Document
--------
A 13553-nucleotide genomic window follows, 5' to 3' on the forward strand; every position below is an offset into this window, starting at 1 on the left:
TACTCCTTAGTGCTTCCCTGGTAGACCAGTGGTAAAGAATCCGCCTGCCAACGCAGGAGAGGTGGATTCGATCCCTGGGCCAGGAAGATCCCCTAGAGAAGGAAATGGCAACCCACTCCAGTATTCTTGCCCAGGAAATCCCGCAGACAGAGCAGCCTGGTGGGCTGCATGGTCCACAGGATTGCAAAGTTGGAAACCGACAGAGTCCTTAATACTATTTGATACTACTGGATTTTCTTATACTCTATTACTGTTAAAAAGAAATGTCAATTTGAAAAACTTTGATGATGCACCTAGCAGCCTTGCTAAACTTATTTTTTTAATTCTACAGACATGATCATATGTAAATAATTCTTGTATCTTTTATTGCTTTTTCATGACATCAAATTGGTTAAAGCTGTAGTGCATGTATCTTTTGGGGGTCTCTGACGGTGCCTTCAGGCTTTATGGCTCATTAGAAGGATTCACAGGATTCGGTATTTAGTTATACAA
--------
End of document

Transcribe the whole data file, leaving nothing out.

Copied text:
A 13553-nucleotide genomic window follows, 5' to 3' on the forward strand; every position below is an offset into this window, starting at 1 on the left:
TACTCCTTAGTGCTTCCCTGGTAGACCAGTGGTAAAGAATCCGCCTGCCAACGCAGGAGAGGTGGATTCGATCCCTGGGCCAGGAAGATCCCCTAGAGAAGGAAATGGCAACCCACTCCAGTATTCTTGCCCAGGAAATCCCGCAGACAGAGCAGCCTGGTGGGCTGCATGGTCCACAGGATTGCAAAGTTGGAAACCGACAGAGTCCTTAATACTATTTGATACTACTGGATTTTCTTATACTCTATTACTGTTAAAAAGAAATGTCAATTTGAAAAACTTTGATGATGCACCTAGCAGCCTTGCTAAACTTATTTTTTTAATTCTACAGACATGATCATATGTAAATAATTCTTGTATCTTTTATTGCTTTTTCATGACATCAAATTGGTTAAAGCTGTAGTGCATGTATCTTTTGGGGGTCTCTGACGGTGCCTTCAGGCTTTATGGCTCATTAGAAGGATTCACAGGATTCGGTATTTAGTTATACAA